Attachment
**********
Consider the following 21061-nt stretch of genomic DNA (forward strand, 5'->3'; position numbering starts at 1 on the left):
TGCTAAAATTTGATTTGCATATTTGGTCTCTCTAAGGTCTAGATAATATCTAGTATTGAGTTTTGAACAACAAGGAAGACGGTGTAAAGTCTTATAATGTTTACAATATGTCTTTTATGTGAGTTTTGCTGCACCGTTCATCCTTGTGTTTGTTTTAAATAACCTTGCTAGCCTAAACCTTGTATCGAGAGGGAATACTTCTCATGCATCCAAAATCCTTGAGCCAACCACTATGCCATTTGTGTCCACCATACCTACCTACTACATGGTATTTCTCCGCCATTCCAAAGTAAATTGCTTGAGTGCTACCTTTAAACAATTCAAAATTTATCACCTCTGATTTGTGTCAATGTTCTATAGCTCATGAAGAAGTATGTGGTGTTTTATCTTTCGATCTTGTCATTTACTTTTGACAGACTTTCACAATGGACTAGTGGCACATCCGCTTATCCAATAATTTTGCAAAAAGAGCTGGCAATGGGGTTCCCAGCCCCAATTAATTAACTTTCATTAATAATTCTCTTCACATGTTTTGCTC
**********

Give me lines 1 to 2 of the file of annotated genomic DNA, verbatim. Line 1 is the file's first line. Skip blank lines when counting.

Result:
Consider the following 21061-nt stretch of genomic DNA (forward strand, 5'->3'; position numbering starts at 1 on the left):
TGCTAAAATTTGATTTGCATATTTGGTCTCTCTAAGGTCTAGATAATATCTAGTATTGAGTTTTGAACAACAAGGAAGACGGTGTAAAGTCTTATAATGTTTACAATATGTCTTTTATGTGAGTTTTGCTGCACCGTTCATCCTTGTGTTTGTTTTAAATAACCTTGCTAGCCTAAACCTTGTATCGAGAGGGAATACTTCTCATGCATCCAAAATCCTTGAGCCAACCACTATGCCATTTGTGTCCACCATACCTACCTACTACATGGTATTTCTCCGCCATTCCAAAGTAAATTGCTTGAGTGCTACCTTTAAACAATTCAAAATTTATCACCTCTGATTTGTGTCAATGTTCTATAGCTCATGAAGAAGTATGTGGTGTTTTATCTTTCGATCTTGTCATTTACTTTTGACAGACTTTCACAATGGACTAGTGGCACATCCGCTTATCCAATAATTTTGCAAAAAGAGCTGGCAATGGGGTTCCCAGCCCCAATTAATTAACTTTCATTAATAATTCTCTTCACATGTTTTGCTC